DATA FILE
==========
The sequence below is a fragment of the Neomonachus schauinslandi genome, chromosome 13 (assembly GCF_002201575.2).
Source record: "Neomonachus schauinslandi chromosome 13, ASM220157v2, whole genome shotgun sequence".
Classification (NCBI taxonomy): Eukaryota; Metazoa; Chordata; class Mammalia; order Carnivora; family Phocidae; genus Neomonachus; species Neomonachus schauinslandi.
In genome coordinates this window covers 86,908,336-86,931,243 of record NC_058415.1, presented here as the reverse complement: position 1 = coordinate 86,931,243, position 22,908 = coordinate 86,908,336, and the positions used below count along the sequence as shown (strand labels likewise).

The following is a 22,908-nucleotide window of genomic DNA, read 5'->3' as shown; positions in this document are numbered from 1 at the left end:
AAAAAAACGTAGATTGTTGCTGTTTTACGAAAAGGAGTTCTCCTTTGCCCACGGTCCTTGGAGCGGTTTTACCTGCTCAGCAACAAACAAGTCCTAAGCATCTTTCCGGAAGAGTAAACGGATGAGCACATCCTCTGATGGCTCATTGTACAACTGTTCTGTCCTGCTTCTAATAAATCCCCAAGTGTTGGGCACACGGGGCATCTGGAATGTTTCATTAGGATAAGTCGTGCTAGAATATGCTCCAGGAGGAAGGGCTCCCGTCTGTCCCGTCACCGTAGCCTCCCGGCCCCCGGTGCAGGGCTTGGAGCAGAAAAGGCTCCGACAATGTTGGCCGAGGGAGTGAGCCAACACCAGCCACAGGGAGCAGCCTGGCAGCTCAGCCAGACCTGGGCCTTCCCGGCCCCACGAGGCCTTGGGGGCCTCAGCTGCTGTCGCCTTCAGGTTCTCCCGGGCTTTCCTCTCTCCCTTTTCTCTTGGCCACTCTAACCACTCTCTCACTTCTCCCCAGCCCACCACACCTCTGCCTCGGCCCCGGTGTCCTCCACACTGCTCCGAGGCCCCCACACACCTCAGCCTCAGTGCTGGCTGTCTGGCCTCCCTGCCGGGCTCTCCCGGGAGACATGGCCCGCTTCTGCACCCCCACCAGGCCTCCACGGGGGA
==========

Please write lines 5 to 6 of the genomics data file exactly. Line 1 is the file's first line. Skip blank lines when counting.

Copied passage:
The following is a 22,908-nucleotide window of genomic DNA, read 5'->3' as shown; positions in this document are numbered from 1 at the left end:
AAAAAAACGTAGATTGTTGCTGTTTTACGAAAAGGAGTTCTCCTTTGCCCACGGTCCTTGGAGCGGTTTTACCTGCTCAGCAACAAACAAGTCCTAAGCATCTTTCCGGAAGAGTAAACGGATGAGCACATCCTCTGATGGCTCATTGTACAACTGTTCTGTCCTGCTTCTAATAAATCCCCAAGTGTTGGGCACACGGGGCATCTGGAATGTTTCATTAGGATAAGTCGTGCTAGAATATGCTCCAGGAGGAAGGGCTCCCGTCTGTCCCGTCACCGTAGCCTCCCGGCCCCCGGTGCAGGGCTTGGAGCAGAAAAGGCTCCGACAATGTTGGCCGAGGGAGTGAGCCAACACCAGCCACAGGGAGCAGCCTGGCAGCTCAGCCAGACCTGGGCCTTCCCGGCCCCACGAGGCCTTGGGGGCCTCAGCTGCTGTCGCCTTCAGGTTCTCCCGGGCTTTCCTCTCTCCCTTTTCTCTTGGCCACTCTAACCACTCTCTCACTTCTCCCCAGCCCACCACACCTCTGCCTCGGCCCCGGTGTCCTCCACACTGCTCCGAGGCCCCCACACACCTCAGCCTCAGTGCTGGCTGTCTGGCCTCCCTGCCGGGCTCTCCCGGGAGACATGGCCCGCTTCTGCACCCCCACCAGGCCTCCACGGGGGA